Cranberries are loaded with antioxidants, dietary fiber, minerals, vitamins, and phytonutrients known as proanthocyanins. Drying cranberries at home may be the first thing that comes to the mind of someone who appreciates the goodness of these berries. It is impossible to enjoy fresh cranberries all-year-round, and store-bought dried cranberries may be loaded with sugar.
According to medical research, the anthocyanins in cranberries have anti-inflammatory properties. They can help treat gastrointestinal and urinary tract infections. They also contain anti-inflammatory agents. They are a good addition to your dishes, desserts, trail mix, salads, and others. You can also enjoy them as they are.
READ ALSO: Health Benefits of Dried Cranberries
Drying cranberries is a convenient and practical way to make sure that you will always have them. Drying cranberries at home and doing it yourself can save you money, and you are the one supervising the preparation.
How to Dry Cranberries at Home
There are two proven ways of drying cranberries at home:
- Using an oven
- Using a dehydrator
Prepping the cranberries prior to drying
Always buy the freshest cranberries that you can find. Take note that the spoilage process of the berries starts from the day they were picked. You can do the following:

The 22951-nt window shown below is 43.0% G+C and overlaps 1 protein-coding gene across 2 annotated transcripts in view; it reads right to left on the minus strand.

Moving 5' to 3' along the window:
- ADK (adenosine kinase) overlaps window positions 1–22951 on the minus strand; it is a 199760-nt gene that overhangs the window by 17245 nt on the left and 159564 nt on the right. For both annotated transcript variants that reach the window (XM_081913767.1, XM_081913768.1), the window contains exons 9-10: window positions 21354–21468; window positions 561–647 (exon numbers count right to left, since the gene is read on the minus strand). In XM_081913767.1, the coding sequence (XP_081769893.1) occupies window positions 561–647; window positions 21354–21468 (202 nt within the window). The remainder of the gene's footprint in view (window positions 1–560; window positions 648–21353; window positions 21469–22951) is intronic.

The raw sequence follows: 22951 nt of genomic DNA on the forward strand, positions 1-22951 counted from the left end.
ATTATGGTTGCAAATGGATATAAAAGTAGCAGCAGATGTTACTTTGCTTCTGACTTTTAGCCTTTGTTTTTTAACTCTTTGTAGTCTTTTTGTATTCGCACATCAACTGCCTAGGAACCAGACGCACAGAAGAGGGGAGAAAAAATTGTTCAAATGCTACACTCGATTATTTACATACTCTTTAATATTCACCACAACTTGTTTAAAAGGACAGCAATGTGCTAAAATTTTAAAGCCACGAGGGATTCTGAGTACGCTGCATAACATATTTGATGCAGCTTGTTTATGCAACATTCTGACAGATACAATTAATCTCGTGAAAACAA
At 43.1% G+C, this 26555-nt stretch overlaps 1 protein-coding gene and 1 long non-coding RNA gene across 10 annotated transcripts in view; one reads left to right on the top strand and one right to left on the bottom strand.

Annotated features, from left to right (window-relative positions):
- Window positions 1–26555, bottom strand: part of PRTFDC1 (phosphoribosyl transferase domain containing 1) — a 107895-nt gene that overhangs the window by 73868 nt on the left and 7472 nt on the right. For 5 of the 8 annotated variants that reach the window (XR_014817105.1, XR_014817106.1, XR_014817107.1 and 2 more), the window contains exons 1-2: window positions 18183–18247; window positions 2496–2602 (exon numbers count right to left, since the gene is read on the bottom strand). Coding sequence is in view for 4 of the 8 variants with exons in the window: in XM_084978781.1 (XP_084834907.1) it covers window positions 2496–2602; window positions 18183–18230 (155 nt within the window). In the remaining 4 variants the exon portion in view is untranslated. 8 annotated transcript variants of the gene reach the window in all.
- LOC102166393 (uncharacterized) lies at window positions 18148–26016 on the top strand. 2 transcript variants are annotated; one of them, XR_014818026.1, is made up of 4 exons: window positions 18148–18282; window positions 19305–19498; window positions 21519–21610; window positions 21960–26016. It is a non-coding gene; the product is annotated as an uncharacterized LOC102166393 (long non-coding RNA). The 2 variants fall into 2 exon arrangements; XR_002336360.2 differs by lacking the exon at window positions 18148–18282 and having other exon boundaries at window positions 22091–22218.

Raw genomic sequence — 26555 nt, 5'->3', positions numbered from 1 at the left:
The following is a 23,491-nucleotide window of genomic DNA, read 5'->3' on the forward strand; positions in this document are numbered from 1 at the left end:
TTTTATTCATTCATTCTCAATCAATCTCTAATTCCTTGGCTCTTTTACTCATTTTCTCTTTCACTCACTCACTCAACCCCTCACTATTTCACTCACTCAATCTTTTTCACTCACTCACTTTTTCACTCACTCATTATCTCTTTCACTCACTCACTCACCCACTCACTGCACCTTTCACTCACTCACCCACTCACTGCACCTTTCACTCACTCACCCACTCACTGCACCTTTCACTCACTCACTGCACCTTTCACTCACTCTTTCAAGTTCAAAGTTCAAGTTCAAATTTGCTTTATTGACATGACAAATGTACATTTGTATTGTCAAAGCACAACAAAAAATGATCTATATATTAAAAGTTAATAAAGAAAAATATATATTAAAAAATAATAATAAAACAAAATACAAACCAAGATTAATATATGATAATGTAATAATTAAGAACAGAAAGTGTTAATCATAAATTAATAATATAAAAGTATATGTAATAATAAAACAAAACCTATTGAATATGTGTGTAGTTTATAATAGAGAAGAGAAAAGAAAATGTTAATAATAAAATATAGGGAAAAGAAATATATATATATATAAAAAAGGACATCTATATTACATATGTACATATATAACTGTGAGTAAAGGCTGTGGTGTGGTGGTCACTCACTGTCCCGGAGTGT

- Wash the cranberries in running water and put them in a big bowl.
- Boil some water in a pot. Make sure that the heated water is enough to cover the cranberries in the bowl. To cover a 12-ounce bag of cranberries, you need to heat about two quarts of water. This was according to the Washington State University Extension Service.
- Pour the heated water in the bowl of cranberries. You don’t need to cook the cranberries. The procedure aims is to rupture the skin of the berries to hasten dehydration.
- You may need to wait for a while until the skin begins to rupture. It usually takes five to ten minutes for the skin to break.
- Drain the berries. You may proceed with macerating, a process done with fruits similar to marinating meat or vegetable. When macerating the cranberries, you can use 1 part sugar and 2 parts water to make the syrup.
The sugar is responsible for drawing out the water from the fruit and promotes preservation. For a 12-ounce package of cranberries, it is recommended to use 1/4 cup syrup to macerate them.
You may also employ the process known as “checking” when making preparations prior to drying cranberries. You can do this by putting the fresh cranberries in a colander and blanching them. Blanching usually takes 30 seconds to one minute of dipping in boiling water.
When checking the cranberries, you need to be careful not to let the skins split. When they do, it means they are over-blanched. You don’t need to worry about anything because you can still dry the cranberries. Next time, you only need to shorten the time to blanch them. Drain the berries after blanching.
Drying cranberries using the oven
Here is the list of steps in drying cranberries using your oven:
- Preheat your oven to 150˚F (or the lowest setting).